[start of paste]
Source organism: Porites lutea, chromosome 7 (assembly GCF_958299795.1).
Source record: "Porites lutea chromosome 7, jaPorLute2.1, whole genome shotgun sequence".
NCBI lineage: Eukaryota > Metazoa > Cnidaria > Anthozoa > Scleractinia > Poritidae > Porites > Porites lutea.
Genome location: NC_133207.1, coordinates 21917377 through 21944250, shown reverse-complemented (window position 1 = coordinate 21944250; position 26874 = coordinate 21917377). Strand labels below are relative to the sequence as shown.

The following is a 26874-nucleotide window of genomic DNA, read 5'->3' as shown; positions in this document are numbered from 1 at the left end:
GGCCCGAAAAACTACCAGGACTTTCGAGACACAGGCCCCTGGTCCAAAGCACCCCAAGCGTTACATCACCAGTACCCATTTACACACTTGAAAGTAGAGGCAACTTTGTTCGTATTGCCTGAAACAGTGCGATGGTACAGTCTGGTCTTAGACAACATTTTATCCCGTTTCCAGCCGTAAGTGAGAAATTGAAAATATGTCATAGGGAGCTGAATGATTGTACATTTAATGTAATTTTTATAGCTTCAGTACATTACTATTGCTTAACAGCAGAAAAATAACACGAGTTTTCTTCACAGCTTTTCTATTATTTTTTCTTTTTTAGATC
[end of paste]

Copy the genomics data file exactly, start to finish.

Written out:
Source organism: Porites lutea, chromosome 7 (assembly GCF_958299795.1).
Source record: "Porites lutea chromosome 7, jaPorLute2.1, whole genome shotgun sequence".
NCBI lineage: Eukaryota > Metazoa > Cnidaria > Anthozoa > Scleractinia > Poritidae > Porites > Porites lutea.
Genome location: NC_133207.1, coordinates 21917377 through 21944250, shown reverse-complemented (window position 1 = coordinate 21944250; position 26874 = coordinate 21917377). Strand labels below are relative to the sequence as shown.

The following is a 26874-nucleotide window of genomic DNA, read 5'->3' as shown; positions in this document are numbered from 1 at the left end:
GGCCCGAAAAACTACCAGGACTTTCGAGACACAGGCCCCTGGTCCAAAGCACCCCAAGCGTTACATCACCAGTACCCATTTACACACTTGAAAGTAGAGGCAACTTTGTTCGTATTGCCTGAAACAGTGCGATGGTACAGTCTGGTCTTAGACAACATTTTATCCCGTTTCCAGCCGTAAGTGAGAAATTGAAAATATGTCATAGGGAGCTGAATGATTGTACATTTAATGTAATTTTTATAGCTTCAGTACATTACTATTGCTTAACAGCAGAAAAATAACACGAGTTTTCTTCACAGCTTTTCTATTATTTTTTCTTTTTTAGATC